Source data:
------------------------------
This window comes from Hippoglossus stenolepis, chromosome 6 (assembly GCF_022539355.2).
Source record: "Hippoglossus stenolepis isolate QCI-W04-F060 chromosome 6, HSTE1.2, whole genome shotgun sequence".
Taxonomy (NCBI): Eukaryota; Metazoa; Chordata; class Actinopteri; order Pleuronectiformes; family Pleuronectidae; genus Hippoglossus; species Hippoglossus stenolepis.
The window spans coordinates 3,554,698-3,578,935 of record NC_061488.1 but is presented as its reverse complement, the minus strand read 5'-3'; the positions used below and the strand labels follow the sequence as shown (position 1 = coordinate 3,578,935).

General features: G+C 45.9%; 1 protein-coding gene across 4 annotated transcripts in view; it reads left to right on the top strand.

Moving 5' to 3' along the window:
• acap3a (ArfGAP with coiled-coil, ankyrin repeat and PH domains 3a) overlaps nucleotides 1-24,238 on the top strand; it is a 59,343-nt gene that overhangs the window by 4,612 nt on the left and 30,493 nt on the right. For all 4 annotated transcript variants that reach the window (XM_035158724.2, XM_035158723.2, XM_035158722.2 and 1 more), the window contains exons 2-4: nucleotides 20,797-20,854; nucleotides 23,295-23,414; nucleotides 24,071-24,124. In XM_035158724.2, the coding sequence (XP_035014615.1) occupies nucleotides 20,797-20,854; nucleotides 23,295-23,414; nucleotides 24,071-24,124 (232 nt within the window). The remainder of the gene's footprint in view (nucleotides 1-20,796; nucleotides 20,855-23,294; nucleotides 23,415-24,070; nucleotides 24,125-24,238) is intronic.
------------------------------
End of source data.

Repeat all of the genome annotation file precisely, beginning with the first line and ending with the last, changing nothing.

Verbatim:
This window comes from Hippoglossus stenolepis, chromosome 6 (assembly GCF_022539355.2).
Source record: "Hippoglossus stenolepis isolate QCI-W04-F060 chromosome 6, HSTE1.2, whole genome shotgun sequence".
Taxonomy (NCBI): Eukaryota; Metazoa; Chordata; class Actinopteri; order Pleuronectiformes; family Pleuronectidae; genus Hippoglossus; species Hippoglossus stenolepis.
The window spans coordinates 3,554,698-3,578,935 of record NC_061488.1 but is presented as its reverse complement, the minus strand read 5'-3'; the positions used below and the strand labels follow the sequence as shown (position 1 = coordinate 3,578,935).

General features: G+C 45.9%; 1 protein-coding gene across 4 annotated transcripts in view; it reads left to right on the top strand.

Moving 5' to 3' along the window:
• acap3a (ArfGAP with coiled-coil, ankyrin repeat and PH domains 3a) overlaps nucleotides 1-24,238 on the top strand; it is a 59,343-nt gene that overhangs the window by 4,612 nt on the left and 30,493 nt on the right. For all 4 annotated transcript variants that reach the window (XM_035158724.2, XM_035158723.2, XM_035158722.2 and 1 more), the window contains exons 2-4: nucleotides 20,797-20,854; nucleotides 23,295-23,414; nucleotides 24,071-24,124. In XM_035158724.2, the coding sequence (XP_035014615.1) occupies nucleotides 20,797-20,854; nucleotides 23,295-23,414; nucleotides 24,071-24,124 (232 nt within the window). The remainder of the gene's footprint in view (nucleotides 1-20,796; nucleotides 20,855-23,294; nucleotides 23,415-24,070; nucleotides 24,125-24,238) is intronic.